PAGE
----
As NASA's first mission to be flown under the New Millennium program, Deep Space 1 will test 12 advanced technologies and instruments for future interplanetary missions. In addition to ion propulsion, the mission will validate an autonomous optical navigation system, a solar power concentrator array, and an integrated camera and imaging spectrometer. By taking aggressive risks in smaller, faster, and cheaper technology validation missions, the New Millennium program is designed to reduce the risk for tomorrow's missions that will use these revolutionary technologies.

The flight will be carried out jointly by the Jet Propulsion Laboratory and Spectrum Astro, Inc. of Gilbert, AZ.

As Deep Space 1 breaks free of Earth's gravity it will usher in a new chapter in the history of space exploration. Two weeks after the Delta upper stage gives the spacecraft its final push, the ion engine will kick into full gear.

"For all of us who worked to bring ion propulsion to life, it will be a magical moment," Sovey explained. "Having the opportunity to finally demonstrate the technology for planetary mission applications is thrilling."

  • Ion Propulsion at Lewis excellent Ion Propulsion resource
  • Deep Space 1
  • Deep Space 1: Rocketing to the Future

    Deep Space 1 Reports From Spacer.Com

  • Deep Space 1 Launched
  • SEDSAT Puts Students Over The Earth
  • Crusin' On Ions
  • Deep Space 1 Ready To Launch

    Thanks for being here;
    We need your help. The SpaceDaily news network continues to grow but revenues have never been harder to maintain.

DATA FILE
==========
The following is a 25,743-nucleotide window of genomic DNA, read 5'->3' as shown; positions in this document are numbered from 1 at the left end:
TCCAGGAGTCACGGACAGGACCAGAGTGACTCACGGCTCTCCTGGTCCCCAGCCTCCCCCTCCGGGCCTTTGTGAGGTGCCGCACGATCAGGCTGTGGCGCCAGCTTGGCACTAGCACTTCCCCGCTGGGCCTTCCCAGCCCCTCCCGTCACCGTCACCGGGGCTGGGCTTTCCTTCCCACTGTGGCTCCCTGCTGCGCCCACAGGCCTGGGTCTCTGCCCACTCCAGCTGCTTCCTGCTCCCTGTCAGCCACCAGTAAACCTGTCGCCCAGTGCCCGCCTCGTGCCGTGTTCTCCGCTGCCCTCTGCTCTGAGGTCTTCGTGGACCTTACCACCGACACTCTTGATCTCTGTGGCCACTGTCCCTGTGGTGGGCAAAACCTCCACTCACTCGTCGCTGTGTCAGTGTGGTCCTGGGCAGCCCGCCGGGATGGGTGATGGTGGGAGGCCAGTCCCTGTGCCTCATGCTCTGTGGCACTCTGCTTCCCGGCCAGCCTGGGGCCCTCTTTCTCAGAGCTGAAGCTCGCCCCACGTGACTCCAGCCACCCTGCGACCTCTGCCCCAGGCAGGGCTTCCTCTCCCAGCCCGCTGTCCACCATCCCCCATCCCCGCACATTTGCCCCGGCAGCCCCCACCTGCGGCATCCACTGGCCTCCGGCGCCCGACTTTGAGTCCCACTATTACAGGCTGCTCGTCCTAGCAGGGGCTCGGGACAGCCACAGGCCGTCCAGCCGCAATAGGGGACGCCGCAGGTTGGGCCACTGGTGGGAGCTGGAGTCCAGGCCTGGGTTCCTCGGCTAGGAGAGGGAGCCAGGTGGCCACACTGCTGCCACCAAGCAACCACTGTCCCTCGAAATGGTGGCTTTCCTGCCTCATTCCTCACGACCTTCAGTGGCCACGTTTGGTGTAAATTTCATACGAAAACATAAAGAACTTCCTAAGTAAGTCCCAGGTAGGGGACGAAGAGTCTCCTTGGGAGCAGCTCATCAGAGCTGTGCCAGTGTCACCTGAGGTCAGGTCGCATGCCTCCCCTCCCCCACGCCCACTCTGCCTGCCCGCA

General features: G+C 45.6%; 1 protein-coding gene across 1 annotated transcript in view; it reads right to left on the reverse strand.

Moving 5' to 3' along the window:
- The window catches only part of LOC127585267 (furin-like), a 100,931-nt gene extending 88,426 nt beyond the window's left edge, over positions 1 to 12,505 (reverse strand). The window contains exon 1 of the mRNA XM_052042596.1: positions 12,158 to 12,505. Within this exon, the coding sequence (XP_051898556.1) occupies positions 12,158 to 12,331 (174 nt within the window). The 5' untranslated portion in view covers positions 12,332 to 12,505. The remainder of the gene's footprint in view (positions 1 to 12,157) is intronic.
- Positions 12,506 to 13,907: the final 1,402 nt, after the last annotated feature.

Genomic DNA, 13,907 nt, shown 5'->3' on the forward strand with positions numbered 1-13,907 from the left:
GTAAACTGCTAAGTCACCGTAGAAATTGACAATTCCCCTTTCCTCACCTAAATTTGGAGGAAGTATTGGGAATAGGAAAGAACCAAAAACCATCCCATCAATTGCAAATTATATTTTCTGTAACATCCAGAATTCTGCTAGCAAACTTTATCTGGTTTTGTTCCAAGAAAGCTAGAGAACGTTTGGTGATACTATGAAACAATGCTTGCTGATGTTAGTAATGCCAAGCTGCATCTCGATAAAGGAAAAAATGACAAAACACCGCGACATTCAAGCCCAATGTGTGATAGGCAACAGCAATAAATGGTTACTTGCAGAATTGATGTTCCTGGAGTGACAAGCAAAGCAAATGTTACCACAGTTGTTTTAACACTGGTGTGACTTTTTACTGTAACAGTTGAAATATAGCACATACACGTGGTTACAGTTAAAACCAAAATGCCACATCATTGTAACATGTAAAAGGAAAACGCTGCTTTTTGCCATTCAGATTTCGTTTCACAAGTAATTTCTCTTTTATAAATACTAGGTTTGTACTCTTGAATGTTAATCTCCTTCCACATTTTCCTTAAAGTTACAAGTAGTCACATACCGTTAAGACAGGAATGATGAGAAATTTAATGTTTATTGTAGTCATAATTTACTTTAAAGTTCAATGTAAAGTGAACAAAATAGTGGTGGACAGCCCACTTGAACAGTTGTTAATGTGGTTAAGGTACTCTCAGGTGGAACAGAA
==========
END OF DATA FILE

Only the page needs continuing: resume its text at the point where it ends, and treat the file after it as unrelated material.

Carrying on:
With the rise of Ad Blockers, and Facebook - our traditional revenue sources via quality network advertising continues to decline. And unlike so many other news sites, we don't have a paywall - with those annoying usernames and passwords.

    Our news coverage takes time and effort to publish 365 days a year.

    If you find our news sites informative and useful then please consider becoming a regular supporter or for now make a one off contribution.

    SpaceDaily Contributor
    $5 Billed Once

    credit card or paypal
    SpaceDaily Monthly Supporter
    $5 Billed Monthly

    paypal only

    Memory Foam Mattress Review
    Newsletters :: SpaceDaily :: SpaceWar :: TerraDaily :: Energy Daily
    XML Feeds :: Space News :: Earth News :: War News :: Solar Energy News

  • The content herein, unless otherwise known to be public domain, are Copyright 1995-2016 - Space Media Network. All websites are published in Australia and are solely subject to Australian law and governed by Fair Use principals for news reporting and research purposes. AFP, UPI and IANS news wire stories are copyright Agence France-Presse, United Press International and Indo-Asia News Service. ESA news reports are copyright European Space Agency. All NASA sourced material is public domain. Additional copyrights may apply in whole or part to other bona fide parties. Advertising does not imply endorsement, agreement or approval of any opinions, statements or information provided by Space Media Network on any Web page published or hosted by Space Media Network. Privacy Statement All images and articles appearing on Space Media Network have been edited or digitally altered in some way. Any requests to remove copyright material will be acted upon in a timely and appropriate manner. Any attempt to extort money from Space Media Network will be ignored and reported to Australian Law Enforcement Agencies as a potential case of financial fraud involving the use of a telephonic carriage device or postal service.